Creating a Homeschool Portfolio

Writer’s Note:  Since I live in West Virginia, an annual assessment is required as well as the Notice of Intent mentioned below.  My portfolio was created to meet those requirements as well as be a keepsake of my child’s school year.

This was my first year creating a portfolio…EVER.  I spent many hours searching online for a portfolio which would fit my active lifestyle.  Personally, I was not happy with anything I found.  All the examples were either too complicated or didn’t provide enough how-to pictures or instructions.  I wanted something simple, straightforward, and something which wouldn’t take me FOREVER to put together!  So, I gathered the different pieces from those I liked and created my own portfolio style!

So let’s break it down:

Gather the Supplies:  notebook, plastic sheet protectors, index tabs, paper, computer/printer (optional)

Step 1:  First and foremost, find out what your portfolio evaluator requires!  I began this process thinking I needed to include examples of almost ALL my child’s work and was pleasantly surprised how little I actually needed.  Now, of course, still wanting to be on the cautious side (and being a proud parent) I still included a larger amount than was required. 😉

Step 2:  Choose a sturdy binder and a package of sheet protectors.  I bought a nice 3 inch binder on Amazon and chose clear heavyweight sheet protectors.  The sheet protectors will keep each entry of the child’s work safe and give the entire portfolio a clean look.

Step 3:  Design a cover page and spine insert for the binder.  I did this easily in Microsoft Publisher – my go to program for designing pretty much everything in the portfolio!



Step 4: Create a Table of Contents page to give order to the portfolio.


Step 5:   I chose to include an All About Me page. This would be optional, but since my plan is for the portfolio to also be a keepsake, I wanted to add some “remembrance” items for future years.


Step 6: I made a copy of my Notice of Intent to the school board and added it next.

Step 7:  Print out or neatly write the labels for the dividers (which I also bought on Amazon).  Big tip – Make sure you buy dividers that are extra wide, otherwise, the tabs do not stick out past the sheet protectors!!  Each entry under the Table of Contents will have a divider.


Extra Wide Dividers

Step 8: Create a Subject/Objectives Page for each divider.  When I was trying to create these, I could not find good examples of what to actually include.  So basically, I just listed the books/resources we used and the topics which would be or had been covered/learned for each subject.  For most subjects, I could use the chapter titles in the textbook or the Table of Contents to obtain subject objectives.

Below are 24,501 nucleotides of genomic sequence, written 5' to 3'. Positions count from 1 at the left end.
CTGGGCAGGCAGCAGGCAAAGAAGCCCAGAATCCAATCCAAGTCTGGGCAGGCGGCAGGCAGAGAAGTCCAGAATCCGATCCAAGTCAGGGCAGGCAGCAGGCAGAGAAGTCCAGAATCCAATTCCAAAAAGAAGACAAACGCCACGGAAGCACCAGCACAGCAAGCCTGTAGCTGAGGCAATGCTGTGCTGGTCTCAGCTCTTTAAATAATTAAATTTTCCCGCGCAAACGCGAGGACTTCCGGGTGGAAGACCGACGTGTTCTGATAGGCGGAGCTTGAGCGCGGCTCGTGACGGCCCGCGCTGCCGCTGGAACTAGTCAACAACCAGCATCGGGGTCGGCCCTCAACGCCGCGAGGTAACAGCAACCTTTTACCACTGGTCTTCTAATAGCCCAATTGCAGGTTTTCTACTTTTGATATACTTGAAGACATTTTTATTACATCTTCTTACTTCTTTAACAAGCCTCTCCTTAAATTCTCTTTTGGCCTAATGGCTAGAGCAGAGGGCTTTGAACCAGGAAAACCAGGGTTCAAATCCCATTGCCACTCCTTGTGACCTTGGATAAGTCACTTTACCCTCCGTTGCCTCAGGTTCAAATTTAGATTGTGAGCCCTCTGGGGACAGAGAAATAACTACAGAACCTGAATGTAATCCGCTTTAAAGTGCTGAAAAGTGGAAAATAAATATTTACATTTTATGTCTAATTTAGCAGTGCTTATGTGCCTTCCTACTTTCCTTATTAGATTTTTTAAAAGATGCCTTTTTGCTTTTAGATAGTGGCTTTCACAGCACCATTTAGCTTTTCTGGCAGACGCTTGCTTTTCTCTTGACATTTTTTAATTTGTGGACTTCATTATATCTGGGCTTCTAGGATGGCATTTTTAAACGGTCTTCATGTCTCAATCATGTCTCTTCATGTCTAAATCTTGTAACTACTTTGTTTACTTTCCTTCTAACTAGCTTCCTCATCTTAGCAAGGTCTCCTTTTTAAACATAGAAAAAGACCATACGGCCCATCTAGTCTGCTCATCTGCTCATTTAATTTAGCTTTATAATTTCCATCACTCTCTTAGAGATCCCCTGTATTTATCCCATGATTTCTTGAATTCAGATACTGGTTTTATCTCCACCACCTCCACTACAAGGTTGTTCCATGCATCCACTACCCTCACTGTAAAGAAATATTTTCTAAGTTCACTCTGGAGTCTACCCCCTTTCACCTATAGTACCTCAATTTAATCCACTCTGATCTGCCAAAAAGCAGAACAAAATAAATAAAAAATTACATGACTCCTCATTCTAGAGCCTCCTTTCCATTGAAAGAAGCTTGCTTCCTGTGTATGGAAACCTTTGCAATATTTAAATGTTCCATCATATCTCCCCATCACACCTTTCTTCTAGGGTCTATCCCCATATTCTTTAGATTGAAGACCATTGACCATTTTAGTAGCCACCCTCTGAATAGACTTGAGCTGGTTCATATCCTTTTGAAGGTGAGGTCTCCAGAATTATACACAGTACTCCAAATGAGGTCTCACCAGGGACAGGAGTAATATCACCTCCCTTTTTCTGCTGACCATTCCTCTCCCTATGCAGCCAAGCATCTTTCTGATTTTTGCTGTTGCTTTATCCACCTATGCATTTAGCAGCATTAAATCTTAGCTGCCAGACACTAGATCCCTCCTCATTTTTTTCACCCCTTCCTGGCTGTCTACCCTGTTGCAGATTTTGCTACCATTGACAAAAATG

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Step 9:  Start loading the binder with examples of your child’s work!  And no, every example does not need to have a perfect grade!  Include worksheets, tests, pictures of projects/experiments, field trips, etc.  Here are some different examples of things I choose to include:


A Reading Log listing book titles, authors, date started, date finished and whether or not the student or parent (S or P) read the book.



A lapbook about space we made for science.


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Above – I made a Science Experiments tab and created a different section for each topic we covered.  I created all my picture pages in Microsoft Publisher – no cutting and pasting physical pictures!  Being able to print all the pictures directly onto paper was a huge time saver – thank you modern technology!!


An example of a history craft



The Activity Log includes field trips, playdates, homeschool group classes, etc.  I put the list first following with pictures and dates from each activity.

I combined art and music into one section.  I took pictures of “Thing 1” practicing the piano and included music practice charts.  I also combined all his drawings from art class throughout the year into a spiral bound book and just placed it in the section.
“Thing 1” created a cover for his art book.  I laminated the front and back pages and bound it with a comb binding machine.  It looks so professional!

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You can easily create a portfolio throughout the year adding items as you go or procrastinate like I did and throw it all together at the end of the school year!  😛

I did keep all “Thing 1’s” worksheets in other subject labeled  2-3 inch binders and sheet protectors.  This made it easy to quickly flip through them and pull out the pages I wanted to include in the finished portfolio.

And that’s about it!  Again – everyone is different – this is just what worked for me.  Please feel free to leave suggestions or comments below!


5 thoughts on “Creating a Homeschool Portfolio

  1. Imitation is the greatest form of flattery: I will be using this type of portfolio from hence forth! Thanks for posting this wonderful example!


    • Thank you! I tried to create something that was simple, organized and easy to recreate each year! I save all my templates so I can reuse them for the next year too! Plus, as long as I continue to use the same curriculum for my youngest, all those subject objective pages won’t need to be changed at all! 😁


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